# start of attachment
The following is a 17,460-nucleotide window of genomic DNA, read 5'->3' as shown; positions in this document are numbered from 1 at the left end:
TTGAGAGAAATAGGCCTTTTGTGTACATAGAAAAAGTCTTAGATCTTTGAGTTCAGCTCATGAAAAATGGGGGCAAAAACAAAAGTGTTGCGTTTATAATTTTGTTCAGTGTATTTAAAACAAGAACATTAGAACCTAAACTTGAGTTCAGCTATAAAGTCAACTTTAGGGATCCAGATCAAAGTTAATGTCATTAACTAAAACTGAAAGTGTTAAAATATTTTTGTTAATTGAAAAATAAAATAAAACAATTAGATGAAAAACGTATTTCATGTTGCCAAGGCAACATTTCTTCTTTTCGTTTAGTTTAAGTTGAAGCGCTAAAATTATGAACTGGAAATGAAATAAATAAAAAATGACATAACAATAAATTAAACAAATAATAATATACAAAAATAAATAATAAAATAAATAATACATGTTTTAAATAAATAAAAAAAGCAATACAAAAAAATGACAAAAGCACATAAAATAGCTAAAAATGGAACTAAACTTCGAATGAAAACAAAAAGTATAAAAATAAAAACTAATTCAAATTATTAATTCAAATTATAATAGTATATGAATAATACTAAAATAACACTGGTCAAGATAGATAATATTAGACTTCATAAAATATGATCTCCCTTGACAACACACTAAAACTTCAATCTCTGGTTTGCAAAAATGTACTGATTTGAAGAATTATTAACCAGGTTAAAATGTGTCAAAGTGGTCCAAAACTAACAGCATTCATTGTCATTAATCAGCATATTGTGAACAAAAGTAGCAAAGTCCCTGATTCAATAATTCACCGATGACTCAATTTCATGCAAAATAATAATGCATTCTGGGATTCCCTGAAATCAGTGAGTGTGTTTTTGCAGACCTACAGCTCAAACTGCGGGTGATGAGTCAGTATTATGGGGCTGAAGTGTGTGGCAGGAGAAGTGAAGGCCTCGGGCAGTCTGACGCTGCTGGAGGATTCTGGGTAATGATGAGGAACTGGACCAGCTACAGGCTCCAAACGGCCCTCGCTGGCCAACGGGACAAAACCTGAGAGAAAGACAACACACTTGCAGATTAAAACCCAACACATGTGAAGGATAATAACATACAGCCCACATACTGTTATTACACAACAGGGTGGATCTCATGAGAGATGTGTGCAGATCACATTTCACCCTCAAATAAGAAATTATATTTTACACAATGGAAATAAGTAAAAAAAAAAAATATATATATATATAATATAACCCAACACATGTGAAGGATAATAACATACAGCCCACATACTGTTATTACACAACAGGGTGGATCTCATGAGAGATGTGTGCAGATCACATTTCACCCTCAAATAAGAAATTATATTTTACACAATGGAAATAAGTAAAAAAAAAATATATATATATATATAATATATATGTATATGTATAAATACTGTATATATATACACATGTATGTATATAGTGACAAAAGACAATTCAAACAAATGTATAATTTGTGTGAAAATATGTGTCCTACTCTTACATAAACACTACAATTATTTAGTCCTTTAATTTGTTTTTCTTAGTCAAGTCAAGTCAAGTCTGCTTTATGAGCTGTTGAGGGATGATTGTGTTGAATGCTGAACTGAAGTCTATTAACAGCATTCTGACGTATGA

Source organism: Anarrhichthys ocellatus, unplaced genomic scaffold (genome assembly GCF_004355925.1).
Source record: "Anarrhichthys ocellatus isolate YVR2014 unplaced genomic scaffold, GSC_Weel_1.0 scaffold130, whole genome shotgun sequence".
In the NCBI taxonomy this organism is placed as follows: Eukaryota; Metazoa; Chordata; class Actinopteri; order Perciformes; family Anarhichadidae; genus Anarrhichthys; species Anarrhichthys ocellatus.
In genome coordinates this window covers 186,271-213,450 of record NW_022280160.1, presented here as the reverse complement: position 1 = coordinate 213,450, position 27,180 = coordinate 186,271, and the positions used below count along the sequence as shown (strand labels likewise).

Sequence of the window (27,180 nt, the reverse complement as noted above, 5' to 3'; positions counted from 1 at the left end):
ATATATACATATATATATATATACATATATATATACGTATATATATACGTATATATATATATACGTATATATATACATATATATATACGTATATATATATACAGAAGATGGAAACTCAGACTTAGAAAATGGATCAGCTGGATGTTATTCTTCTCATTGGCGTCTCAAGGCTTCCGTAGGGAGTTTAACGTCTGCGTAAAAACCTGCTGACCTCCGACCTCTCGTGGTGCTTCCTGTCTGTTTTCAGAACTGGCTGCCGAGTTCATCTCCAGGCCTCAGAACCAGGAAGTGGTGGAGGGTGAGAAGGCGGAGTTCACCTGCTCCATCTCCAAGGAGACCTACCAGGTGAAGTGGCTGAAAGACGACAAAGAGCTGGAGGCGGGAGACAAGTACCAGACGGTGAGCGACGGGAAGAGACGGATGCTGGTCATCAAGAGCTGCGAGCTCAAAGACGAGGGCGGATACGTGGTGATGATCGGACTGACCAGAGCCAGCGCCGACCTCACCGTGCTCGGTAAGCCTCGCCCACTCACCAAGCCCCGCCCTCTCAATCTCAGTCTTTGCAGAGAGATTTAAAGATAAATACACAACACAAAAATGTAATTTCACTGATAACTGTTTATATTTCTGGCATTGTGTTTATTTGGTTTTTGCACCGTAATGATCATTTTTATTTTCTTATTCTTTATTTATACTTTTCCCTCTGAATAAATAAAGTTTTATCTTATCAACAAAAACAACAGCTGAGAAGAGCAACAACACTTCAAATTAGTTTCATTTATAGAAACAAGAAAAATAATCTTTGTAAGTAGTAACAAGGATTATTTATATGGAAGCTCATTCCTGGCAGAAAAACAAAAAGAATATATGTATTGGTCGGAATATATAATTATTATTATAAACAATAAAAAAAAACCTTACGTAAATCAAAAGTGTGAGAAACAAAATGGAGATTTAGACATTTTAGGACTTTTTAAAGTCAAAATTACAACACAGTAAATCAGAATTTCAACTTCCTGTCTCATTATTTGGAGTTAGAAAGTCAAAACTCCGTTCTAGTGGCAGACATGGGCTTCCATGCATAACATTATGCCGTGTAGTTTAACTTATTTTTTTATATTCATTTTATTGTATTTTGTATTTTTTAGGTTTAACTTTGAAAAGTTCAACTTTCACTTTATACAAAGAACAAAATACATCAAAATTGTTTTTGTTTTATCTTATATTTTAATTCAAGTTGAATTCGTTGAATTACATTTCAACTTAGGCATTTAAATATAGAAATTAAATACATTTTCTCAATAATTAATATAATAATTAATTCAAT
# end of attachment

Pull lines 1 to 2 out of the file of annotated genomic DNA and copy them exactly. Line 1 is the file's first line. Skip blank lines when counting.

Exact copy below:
The following is a 17,460-nucleotide window of genomic DNA, read 5'->3' as shown; positions in this document are numbered from 1 at the left end:
TTGAGAGAAATAGGCCTTTTGTGTACATAGAAAAAGTCTTAGATCTTTGAGTTCAGCTCATGAAAAATGGGGGCAAAAACAAAAGTGTTGCGTTTATAATTTTGTTCAGTGTATTTAAAACAAGAACATTAGAACCTAAACTTGAGTTCAGCTATAAAGTCAACTTTAGGGATCCAGATCAAAGTTAATGTCATTAACTAAAACTGAAAGTGTTAAAATATTTTTGTTAATTGAAAAATAAAATAAAACAATTAGATGAAAAACGTATTTCATGTTGCCAAGGCAACATTTCTTCTTTTCGTTTAGTTTAAGTTGAAGCGCTAAAATTATGAACTGGAAATGAAATAAATAAAAAATGACATAACAATAAATTAAACAAATAATAATATACAAAAATAAATAATAAAATAAATAATACATGTTTTAAATAAATAAAAAAAGCAATACAAAAAAATGACAAAAGCACATAAAATAGCTAAAAATGGAACTAAACTTCGAATGAAAACAAAAAGTATAAAAATAAAAACTAATTCAAATTATTAATTCAAATTATAATAGTATATGAATAATACTAAAATAACACTGGTCAAGATAGATAATATTAGACTTCATAAAATATGATCTCCCTTGACAACACACTAAAACTTCAATCTCTGGTTTGCAAAAATGTACTGATTTGAAGAATTATTAACCAGGTTAAAATGTGTCAAAGTGGTCCAAAACTAACAGCATTCATTGTCATTAATCAGCATATTGTGAACAAAAGTAGCAAAGTCCCTGATTCAATAATTCACCGATGACTCAATTTCATGCAAAATAATAATGCATTCTGGGATTCCCTGAAATCAGTGAGTGTGTTTTTGCAGACCTACAGCTCAAACTGCGGGTGATGAGTCAGTATTATGGGGCTGAAGTGTGTGGCAGGAGAAGTGAAGGCCTCGGGCAGTCTGACGCTGCTGGAGGATTCTGGGTAATGATGAGGAACTGGACCAGCTACAGGCTCCAAACGGCCCTCGCTGGCCAACGGGACAAAACCTGAGAGAAAGACAACACACTTGCAGATTAAAACCCAACACATGTGAAGGATAATAACATACAGCCCACATACTGTTATTACACAACAGGGTGGATCTCATGAGAGATGTGTGCAGATCACATTTCACCCTCAAATAAGAAATTATATTTTACACAATGGAAATAAGTAAAAAAAAAAAATATATATATATATAATATAACCCAACACATGTGAAGGATAATAACATACAGCCCACATACTGTTATTACACAACAGGGTGGATCTCATGAGAGATGTGTGCAGATCACATTTCACCCTCAAATAAGAAATTATATTTTACACAATGGAAATAAGTAAAAAAAAAATATATATATATATATAATATATATGTATATGTATAAATACTGTATATATATACACATGTATGTATATAGTGACAAAAGACAATTCAAACAAATGTATAATTTGTGTGAAAATATGTGTCCTACTCTTACATAAACACTACAATTATTTAGTCCTTTAATTTGTTTTTCTTAGTCAAGTCAAGTCAAGTCTGCTTTATGAGCTGTTGAGGGATGATTGTGTTGAATGCTGAACTGAAGTCTATTAACAGCATTCTGACGTATGA